Homepage image by @CityBooksinHove, also shown as tweeted below
Over the last few weeks, bookshops and their customers alike have been sharing images of the new Pan 70 sets on social media. With simple, pared-back graphics on the covers – and patterned spines – the 20 new editions were chosen to celebrate publishing house Pan’s 70th birthday.
— City Books (@CityBooksinHove) September 1, 2017
Macmillan Collector’s Library publisher Harriet Sanders explains that as the first Pan Book was Ten Stories by Rudyard Kipling, published in 1947, this became the starting point for a new set of 20. “Looking through the years I identified a number of books, most of them now out of copyright, that were bestsellers then and are still considered classics today,” she says.
These include The 39 Steps by John Buchan, The Lost World by Sir Arthur Conan Doyle, The Lady Vanishes by Ethel Lina White and The Time Machine by HG Wells – and titles by more contemporary writers such as Colin Dexter, Douglas Adams and Peter James.
Justine Anweiler, one of the designers at Pan Macmillan, worked on the covers for the series with Art Director James Annal and Design Manager Stuart Wilson. Unusually, she explains, the brief for the project was very open ended.
“Before coming up with ideas we brainstormed as a team the different visual styles we thought we ought to cover and decided to execute the style that inspired each individual designer,” says Anweiler.
“We all went about our sets with the mindset of what we would want on the cover of that book, a book that has had countless covers and enough fan art to crash Google, that would make us pick it up.”
Anweiler says that she opted for a highly graphic approach since “I naturally gravitate towards clean lines, bold colours, and love a good bit of design history. Knowing that Helvetica (which in my mind) is overused, I chose it because I wanted the type to play second fiddle to the hopefully (fingers crossed on this one) clever composition.”
“To everyone’s surprise my adaption of the Swiss style was chosen and I was left to my own devices,” she continues, “which is always the best-case scenario for a designer. I knew I was very lucky and that Stuart Wilson – the designer next to me who is the best at pushing back when needs be – would be needed to complete the set.”
One of the motivating factors behind the series design came from Anweiler’s decision to not pretend these were new books but to acknowledge that these were, by and large titles, that most people have heard of (“and if they hadn’t, then they should have,” she adds).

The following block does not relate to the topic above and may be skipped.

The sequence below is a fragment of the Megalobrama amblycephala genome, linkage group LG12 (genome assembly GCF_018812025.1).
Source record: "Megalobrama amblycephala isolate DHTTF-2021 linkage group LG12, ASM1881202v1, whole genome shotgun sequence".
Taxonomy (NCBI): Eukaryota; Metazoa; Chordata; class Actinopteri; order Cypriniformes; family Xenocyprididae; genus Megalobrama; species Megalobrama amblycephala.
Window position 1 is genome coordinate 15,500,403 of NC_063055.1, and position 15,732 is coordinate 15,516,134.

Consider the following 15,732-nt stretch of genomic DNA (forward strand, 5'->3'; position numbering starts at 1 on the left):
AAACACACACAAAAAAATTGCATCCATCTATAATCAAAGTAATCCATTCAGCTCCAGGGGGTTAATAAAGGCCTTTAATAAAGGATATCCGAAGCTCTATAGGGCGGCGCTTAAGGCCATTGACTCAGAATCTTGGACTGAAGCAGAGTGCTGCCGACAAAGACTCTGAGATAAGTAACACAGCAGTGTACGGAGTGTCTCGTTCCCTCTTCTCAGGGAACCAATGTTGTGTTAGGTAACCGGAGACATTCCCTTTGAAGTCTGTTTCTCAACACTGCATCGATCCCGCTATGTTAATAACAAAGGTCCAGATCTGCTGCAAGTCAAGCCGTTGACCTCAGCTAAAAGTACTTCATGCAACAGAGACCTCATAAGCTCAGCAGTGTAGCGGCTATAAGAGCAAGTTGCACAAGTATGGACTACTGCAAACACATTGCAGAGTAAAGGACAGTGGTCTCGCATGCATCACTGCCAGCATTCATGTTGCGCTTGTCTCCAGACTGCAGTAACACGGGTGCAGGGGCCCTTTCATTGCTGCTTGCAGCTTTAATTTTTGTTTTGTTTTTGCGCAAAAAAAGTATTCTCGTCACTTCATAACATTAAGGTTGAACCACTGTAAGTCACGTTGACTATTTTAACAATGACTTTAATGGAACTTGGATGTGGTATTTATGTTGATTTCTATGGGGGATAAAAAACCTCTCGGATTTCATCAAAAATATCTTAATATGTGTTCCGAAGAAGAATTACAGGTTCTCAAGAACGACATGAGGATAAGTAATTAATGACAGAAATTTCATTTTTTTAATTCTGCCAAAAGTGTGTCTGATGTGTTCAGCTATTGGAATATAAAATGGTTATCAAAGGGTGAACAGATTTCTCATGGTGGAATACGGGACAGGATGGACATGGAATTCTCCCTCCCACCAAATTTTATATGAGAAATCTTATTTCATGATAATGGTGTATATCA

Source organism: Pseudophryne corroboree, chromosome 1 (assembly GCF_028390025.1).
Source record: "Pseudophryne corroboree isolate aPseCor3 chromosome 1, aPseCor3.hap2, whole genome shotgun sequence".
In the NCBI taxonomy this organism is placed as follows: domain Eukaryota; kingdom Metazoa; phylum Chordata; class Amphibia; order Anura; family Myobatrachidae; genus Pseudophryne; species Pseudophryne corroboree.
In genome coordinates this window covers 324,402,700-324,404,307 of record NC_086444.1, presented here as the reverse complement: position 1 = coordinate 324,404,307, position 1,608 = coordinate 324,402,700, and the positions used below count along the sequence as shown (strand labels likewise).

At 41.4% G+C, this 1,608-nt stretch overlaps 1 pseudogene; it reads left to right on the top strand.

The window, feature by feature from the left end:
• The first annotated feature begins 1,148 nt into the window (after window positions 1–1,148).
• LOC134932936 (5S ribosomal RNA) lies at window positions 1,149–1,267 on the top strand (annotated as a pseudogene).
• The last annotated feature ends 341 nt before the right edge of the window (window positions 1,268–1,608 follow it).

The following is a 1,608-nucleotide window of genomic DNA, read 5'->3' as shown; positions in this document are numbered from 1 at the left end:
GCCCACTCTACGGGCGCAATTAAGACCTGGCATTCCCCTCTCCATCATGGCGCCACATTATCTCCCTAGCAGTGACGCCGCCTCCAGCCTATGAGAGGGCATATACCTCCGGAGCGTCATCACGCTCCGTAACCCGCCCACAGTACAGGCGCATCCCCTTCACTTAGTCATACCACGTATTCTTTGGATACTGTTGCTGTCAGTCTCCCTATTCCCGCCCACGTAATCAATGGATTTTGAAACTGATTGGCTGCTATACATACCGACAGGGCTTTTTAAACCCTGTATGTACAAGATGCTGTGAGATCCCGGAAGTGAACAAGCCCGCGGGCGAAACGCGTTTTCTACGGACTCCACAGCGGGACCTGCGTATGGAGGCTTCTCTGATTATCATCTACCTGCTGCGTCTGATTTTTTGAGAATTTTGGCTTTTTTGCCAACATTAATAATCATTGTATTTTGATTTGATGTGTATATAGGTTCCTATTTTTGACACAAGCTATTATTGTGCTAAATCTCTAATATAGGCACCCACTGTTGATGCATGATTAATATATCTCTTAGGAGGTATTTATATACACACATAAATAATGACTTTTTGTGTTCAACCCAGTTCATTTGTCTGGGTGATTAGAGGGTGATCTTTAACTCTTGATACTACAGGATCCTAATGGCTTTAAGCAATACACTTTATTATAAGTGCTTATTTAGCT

“For this reason, I was able to keep the title and author names to a lesser importance and hit the ground running creating simplified, (hopefully) iconic covers, using strict parameters established by the Swiss.”
From this starting point, Anweiler says that the art department’s Design Manager Wilson then created a grid for the series.
“[He] is the master of grids and templates so he took the approved covers and went about creating a custom grid for the series and from there the brief was narrowed,” says Anweiler.
“Some covers were really straight-forward and immediately worked, while others took ages to get right. Regardless, we explored a lot of options through constant dialogue [with the team]. Within a few weeks the set was complete.”
While the front covers employ simple shapes and bold colours, the spines have defiantly more detail and pattern in them.
“This series is a celebration of Pan having published great books over the span of 70 years, so I wanted them to be just that,” says the designer. “Although the covers were simple and striking, I wanted the spines to be unexpected and a nod to all of us who know that the spine ‘brass’ is as important as the cover.”
“When you think about it, the covers are why we buy them (well most of us – or at least I like to think so) and the spines are how we keep them since they spend most of their life lying beautifully on a shelf, spine-out,” says Anweiler.
“Everything from the faux quarter bound spine wraparound on the back cover to the basic barcode was intentionally designed to be eye candy for those of us who consume books like they’re a food group.”